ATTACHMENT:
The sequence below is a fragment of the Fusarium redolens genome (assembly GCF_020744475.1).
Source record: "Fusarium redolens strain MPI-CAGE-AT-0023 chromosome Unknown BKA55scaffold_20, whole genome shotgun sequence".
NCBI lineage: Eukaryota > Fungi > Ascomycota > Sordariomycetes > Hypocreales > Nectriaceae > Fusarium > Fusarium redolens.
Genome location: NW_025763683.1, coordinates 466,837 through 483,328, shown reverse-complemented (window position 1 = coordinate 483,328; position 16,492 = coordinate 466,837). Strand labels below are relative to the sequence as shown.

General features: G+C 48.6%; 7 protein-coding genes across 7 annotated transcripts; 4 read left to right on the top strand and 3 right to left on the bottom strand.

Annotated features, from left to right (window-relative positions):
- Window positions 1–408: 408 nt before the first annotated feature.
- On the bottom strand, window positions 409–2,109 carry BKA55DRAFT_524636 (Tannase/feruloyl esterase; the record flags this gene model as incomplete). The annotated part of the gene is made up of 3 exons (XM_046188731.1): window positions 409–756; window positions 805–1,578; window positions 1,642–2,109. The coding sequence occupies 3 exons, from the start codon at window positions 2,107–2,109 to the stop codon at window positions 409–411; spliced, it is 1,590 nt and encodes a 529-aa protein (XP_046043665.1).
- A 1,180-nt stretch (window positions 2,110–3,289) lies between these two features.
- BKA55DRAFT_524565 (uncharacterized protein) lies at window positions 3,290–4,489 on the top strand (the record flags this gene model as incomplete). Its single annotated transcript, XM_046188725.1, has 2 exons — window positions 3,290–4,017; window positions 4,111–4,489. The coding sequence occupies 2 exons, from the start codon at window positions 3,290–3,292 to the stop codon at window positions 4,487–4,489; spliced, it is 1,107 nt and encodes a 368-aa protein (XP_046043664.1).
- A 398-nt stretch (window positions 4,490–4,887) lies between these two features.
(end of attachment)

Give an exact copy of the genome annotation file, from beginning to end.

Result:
The sequence below is a fragment of the Fusarium redolens genome (assembly GCF_020744475.1).
Source record: "Fusarium redolens strain MPI-CAGE-AT-0023 chromosome Unknown BKA55scaffold_20, whole genome shotgun sequence".
NCBI lineage: Eukaryota > Fungi > Ascomycota > Sordariomycetes > Hypocreales > Nectriaceae > Fusarium > Fusarium redolens.
Genome location: NW_025763683.1, coordinates 466,837 through 483,328, shown reverse-complemented (window position 1 = coordinate 483,328; position 16,492 = coordinate 466,837). Strand labels below are relative to the sequence as shown.

General features: G+C 48.6%; 7 protein-coding genes across 7 annotated transcripts; 4 read left to right on the top strand and 3 right to left on the bottom strand.

Annotated features, from left to right (window-relative positions):
- Window positions 1–408: 408 nt before the first annotated feature.
- On the bottom strand, window positions 409–2,109 carry BKA55DRAFT_524636 (Tannase/feruloyl esterase; the record flags this gene model as incomplete). The annotated part of the gene is made up of 3 exons (XM_046188731.1): window positions 409–756; window positions 805–1,578; window positions 1,642–2,109. The coding sequence occupies 3 exons, from the start codon at window positions 2,107–2,109 to the stop codon at window positions 409–411; spliced, it is 1,590 nt and encodes a 529-aa protein (XP_046043665.1).
- A 1,180-nt stretch (window positions 2,110–3,289) lies between these two features.
- BKA55DRAFT_524565 (uncharacterized protein) lies at window positions 3,290–4,489 on the top strand (the record flags this gene model as incomplete). Its single annotated transcript, XM_046188725.1, has 2 exons — window positions 3,290–4,017; window positions 4,111–4,489. The coding sequence occupies 2 exons, from the start codon at window positions 3,290–3,292 to the stop codon at window positions 4,487–4,489; spliced, it is 1,107 nt and encodes a 368-aa protein (XP_046043664.1).
- A 398-nt stretch (window positions 4,490–4,887) lies between these two features.